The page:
I’ve focused on the consistent boundaries at work and how they impact you every day. If you’re interested in more on why vacation is important, since those are bigger boundaries, read my blog about the importance of vacation or time away.

About the Author
Suzanne Brown is a work-life balance speaker, strategist & author, and strategic marketing consultant.

9 Non-Clinical Healthcare Careers to Consider

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Medical administrative assistants sitting at table together

It’s hard to ignore the healthcare field if you’re searching for a stable career. The Bureau of Labor Statistics (BLS) reports that the healthcare field is expected to add 2.4 million new jobs from 2016 to 2026—which is more than any other occupational group!

There’s no denying that there are plenty of opportunities waiting for you in healthcare. But what if you don’t see yourself working in direct patient care? Luckily you don’t have to work in a clinical setting to take advantage of a career in the booming healthcare industry.

The healthcare field revolves around caring for people, but it takes more than just doctors and nurses to make it happen. High-quality healthcare gets plenty of support from non-clinical workers who take care of administrative tasks, coordinate care efforts, manage technology and more.

These non-clinical healthcare occupations are a valued part of the medical field and play an important part in keeping the healthcare industry running smoothly. Explore these non-clinical healthcare career descriptions to find the one that’s the best fit for you.

  1. Medical coder

In a sense, medical coders are the translators of the healthcare industry. They convert patients’ medical records and physicians’ notes into specially designed codes so insurance companies can accurately bill for the services patients receive. Because these healthcare professionals have access to sensitive patient information, they also need to be well-versed in government regulations surrounding healthcare privacy and electronic health records.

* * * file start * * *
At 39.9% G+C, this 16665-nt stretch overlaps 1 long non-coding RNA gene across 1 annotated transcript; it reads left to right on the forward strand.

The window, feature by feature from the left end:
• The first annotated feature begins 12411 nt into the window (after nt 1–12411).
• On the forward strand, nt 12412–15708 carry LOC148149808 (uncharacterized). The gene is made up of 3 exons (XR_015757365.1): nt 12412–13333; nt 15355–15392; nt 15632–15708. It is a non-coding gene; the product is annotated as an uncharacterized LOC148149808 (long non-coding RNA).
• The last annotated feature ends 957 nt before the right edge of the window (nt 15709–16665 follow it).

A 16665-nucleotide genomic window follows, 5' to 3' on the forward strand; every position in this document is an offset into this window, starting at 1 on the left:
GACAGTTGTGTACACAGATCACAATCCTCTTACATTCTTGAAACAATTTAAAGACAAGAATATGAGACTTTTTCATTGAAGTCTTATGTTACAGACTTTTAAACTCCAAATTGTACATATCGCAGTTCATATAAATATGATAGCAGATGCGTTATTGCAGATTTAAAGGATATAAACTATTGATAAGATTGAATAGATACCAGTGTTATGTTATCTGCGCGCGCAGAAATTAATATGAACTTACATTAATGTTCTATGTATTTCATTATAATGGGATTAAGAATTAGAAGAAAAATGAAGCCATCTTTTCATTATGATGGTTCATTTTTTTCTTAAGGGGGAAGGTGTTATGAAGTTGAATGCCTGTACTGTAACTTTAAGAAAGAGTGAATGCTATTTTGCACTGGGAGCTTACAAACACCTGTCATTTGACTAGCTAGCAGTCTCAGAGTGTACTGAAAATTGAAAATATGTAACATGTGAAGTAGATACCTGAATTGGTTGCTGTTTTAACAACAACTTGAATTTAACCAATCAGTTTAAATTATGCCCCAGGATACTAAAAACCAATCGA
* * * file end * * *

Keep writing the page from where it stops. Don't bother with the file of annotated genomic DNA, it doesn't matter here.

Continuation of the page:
This role may sound simple, but it keeps a healthcare provider’s financial records in tip-top shape.

  1. Health information technician

Technology is changing the way the healthcare industry works, especially where electronic health records (EHRs) are involved. Health information technicians (HITs) ensure that a patient’s EHRs are accurate and secure. They also analyze data on patient outcomes.

Like medical coders, HIT professionals are expected to stay current with regulations about patient privacy.

  1. Healthcare manager

Healthcare managers oversee the day-to-day operations of a medical department. They set and monitor budgets, train new staff members to their team and look for ways to increase efficiency and quality of care.

Healthcare managers set the tone for their department and their team, so their leadership influences every patient who walks through a facility’s doors.

  1. Medical administrative assistants

Medical administrative assistants, sometimes called medical secretaries, are often the smiling faces you see when you first enter a medical facility. These administrative experts greet patients and provide customer service, schedule appointments, enter insurance information and work with patient billing.

Medical administrative assistants keep a healthcare facility running smoothly behind the scenes, and they make patients feel welcome and cared for.

  1. Healthcare administrator

Healthcare administrators are the leaders of their medical facility. They set financial goals for their facility, create policies that benefit patient care and ensure that their facility stays in compliance with healthcare regulations.

Healthcare administrators might seem far removed from patient care, but their work directly impacts the quality of care a facility is able to provide.

  1. Community health worker

Community health workers focus on improving the well-being of the people in a particular area or region. Their tasks include educating community members on important health issues, reaching out to at-risk populations to improve their health and assisting with disaster preparedness. These healthcare workers are in the unique position to impact individuals’ general well-being on a large scale.